“Homeward Bound is about leading for the greater good,” co-founder and social entrepreneur Fabian Dattner says simply.
Collaborating and leading for the greater good: Homeward Bound
A 10-year initiative, Homeward Bound aims to build the leadership capacity of 1,000 women in STEMM (science, technology, engineering, maths and medicine), with the end goal of helping them take up leadership roles across the globe and proactively contributing to a more sustainable world.
“Every single woman has the capacity to be a leader in Homeward Bound, that’s one of our founding principles,” Dattner says.
“I believe that if you create a commonly held strategy and you bring in the right people and give them the tools and opportunities and then you get out of the way, you can create a phenomenon.”
Homeward Bound’s brand of non-hierarchical, global contribution and co-ownership has delivered impressive impact since its inaugural expedition to Antarctica in 2016.
“Every single woman has the capacity to be a leader in Homeward Bound, that’s one of our founding principles”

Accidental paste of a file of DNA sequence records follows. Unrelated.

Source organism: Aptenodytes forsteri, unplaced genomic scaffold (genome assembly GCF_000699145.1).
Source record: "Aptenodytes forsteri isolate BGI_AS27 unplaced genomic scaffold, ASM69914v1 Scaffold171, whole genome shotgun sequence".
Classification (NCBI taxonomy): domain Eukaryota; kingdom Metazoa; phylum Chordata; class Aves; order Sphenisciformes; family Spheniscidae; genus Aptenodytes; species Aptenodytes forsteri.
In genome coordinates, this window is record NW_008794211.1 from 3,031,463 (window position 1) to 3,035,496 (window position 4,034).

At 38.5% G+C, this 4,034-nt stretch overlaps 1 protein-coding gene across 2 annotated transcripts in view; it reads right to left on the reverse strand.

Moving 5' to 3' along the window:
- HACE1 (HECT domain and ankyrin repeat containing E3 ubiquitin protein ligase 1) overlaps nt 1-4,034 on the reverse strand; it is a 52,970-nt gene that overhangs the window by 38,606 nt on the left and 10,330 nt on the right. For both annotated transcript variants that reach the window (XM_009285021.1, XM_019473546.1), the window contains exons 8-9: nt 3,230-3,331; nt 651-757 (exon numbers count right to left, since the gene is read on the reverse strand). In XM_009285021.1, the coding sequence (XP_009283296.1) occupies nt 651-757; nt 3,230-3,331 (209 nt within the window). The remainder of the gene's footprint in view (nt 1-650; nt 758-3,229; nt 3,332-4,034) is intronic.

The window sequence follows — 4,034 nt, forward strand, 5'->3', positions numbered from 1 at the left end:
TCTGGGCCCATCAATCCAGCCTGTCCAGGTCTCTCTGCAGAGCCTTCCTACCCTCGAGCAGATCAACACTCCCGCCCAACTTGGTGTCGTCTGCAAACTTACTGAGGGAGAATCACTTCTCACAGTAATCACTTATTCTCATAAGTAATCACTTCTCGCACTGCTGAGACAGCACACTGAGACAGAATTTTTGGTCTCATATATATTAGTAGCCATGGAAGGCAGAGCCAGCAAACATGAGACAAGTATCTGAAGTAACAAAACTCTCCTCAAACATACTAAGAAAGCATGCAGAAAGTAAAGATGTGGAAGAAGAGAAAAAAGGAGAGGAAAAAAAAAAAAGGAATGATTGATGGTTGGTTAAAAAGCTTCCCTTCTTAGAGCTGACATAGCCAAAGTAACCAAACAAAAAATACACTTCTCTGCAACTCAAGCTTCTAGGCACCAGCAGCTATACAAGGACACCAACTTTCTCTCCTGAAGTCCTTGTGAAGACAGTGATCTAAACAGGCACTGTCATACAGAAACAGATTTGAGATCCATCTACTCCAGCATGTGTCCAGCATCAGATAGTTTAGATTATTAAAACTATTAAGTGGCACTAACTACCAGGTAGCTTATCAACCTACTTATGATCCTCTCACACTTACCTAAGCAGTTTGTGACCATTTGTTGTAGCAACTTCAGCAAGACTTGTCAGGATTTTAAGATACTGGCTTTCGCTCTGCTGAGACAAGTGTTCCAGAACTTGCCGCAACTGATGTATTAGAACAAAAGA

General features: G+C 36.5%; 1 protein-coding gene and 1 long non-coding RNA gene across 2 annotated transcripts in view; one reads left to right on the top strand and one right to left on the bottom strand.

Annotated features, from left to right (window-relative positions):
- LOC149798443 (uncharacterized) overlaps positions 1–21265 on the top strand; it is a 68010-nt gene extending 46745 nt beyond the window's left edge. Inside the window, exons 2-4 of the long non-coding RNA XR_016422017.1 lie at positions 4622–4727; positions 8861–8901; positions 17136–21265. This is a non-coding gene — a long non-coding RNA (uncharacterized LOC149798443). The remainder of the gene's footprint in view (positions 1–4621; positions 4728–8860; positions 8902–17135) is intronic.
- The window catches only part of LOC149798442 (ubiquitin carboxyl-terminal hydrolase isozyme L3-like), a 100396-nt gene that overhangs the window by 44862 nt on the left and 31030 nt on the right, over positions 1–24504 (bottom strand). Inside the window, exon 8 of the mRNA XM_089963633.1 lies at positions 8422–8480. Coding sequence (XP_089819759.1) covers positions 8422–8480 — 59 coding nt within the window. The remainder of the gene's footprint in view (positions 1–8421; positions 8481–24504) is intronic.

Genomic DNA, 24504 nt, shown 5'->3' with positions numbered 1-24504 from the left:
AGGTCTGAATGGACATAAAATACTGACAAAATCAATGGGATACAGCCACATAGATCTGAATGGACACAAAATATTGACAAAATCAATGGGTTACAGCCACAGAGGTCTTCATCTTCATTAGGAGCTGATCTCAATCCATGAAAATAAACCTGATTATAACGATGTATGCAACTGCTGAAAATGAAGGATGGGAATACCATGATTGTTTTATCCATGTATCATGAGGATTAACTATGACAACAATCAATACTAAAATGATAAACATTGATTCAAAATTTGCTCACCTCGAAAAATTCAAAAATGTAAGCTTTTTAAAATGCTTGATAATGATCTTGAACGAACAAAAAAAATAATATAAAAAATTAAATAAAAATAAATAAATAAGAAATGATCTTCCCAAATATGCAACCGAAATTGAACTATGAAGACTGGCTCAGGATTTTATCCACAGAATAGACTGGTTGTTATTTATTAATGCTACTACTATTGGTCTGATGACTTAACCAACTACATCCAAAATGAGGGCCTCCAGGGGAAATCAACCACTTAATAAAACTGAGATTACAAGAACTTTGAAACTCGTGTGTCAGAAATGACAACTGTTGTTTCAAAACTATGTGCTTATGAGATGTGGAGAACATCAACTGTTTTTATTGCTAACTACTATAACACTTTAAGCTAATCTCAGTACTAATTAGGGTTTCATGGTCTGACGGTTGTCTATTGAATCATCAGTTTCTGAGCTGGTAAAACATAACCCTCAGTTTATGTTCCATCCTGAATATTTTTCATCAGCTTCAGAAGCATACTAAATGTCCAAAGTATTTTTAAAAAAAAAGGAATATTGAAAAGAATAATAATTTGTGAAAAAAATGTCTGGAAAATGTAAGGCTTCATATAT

“Nearly 1.3 billion people have heard about Homeward Bound and these women are now leading and influencing dialogue far and wide. These women are incredibly qualified – they are astrophysicists, theoretical physicists, they might be a specialist in monitoring penguins in Antarctica, they might monitor the plastic breakdown in the waters off Britain and its impact on Arctic wildlife. When you sit down at a Homeward Bound table you might be sitting next to the chief physician of the US Army, or the woman who’s leading the UN response to food distribution to Africa.”
Participants take part in an extensive 12-month program which culminates in an expedition to Antarctica, which Dattner describes as “the most remote and impossibly beautiful part of the world. It’s a place that takes your language away.”
“We need leadership that is collaborative, inclusive, legacy-minded”
Homeward Bound’s story of ‘ice breakers, risk takers and change makers’ is captured in the documentary The Leadership which will have its world premiere at the (virtual) Sydney Film Festival this month.
Fabian Dattner shared her thoughts and aspirations for Homeward Bound and the newly established Homeward Bound Projects Fund, in this recent conversation.
You’ve built your life’s work around leadership. What does good leadership in 2020 look like to you?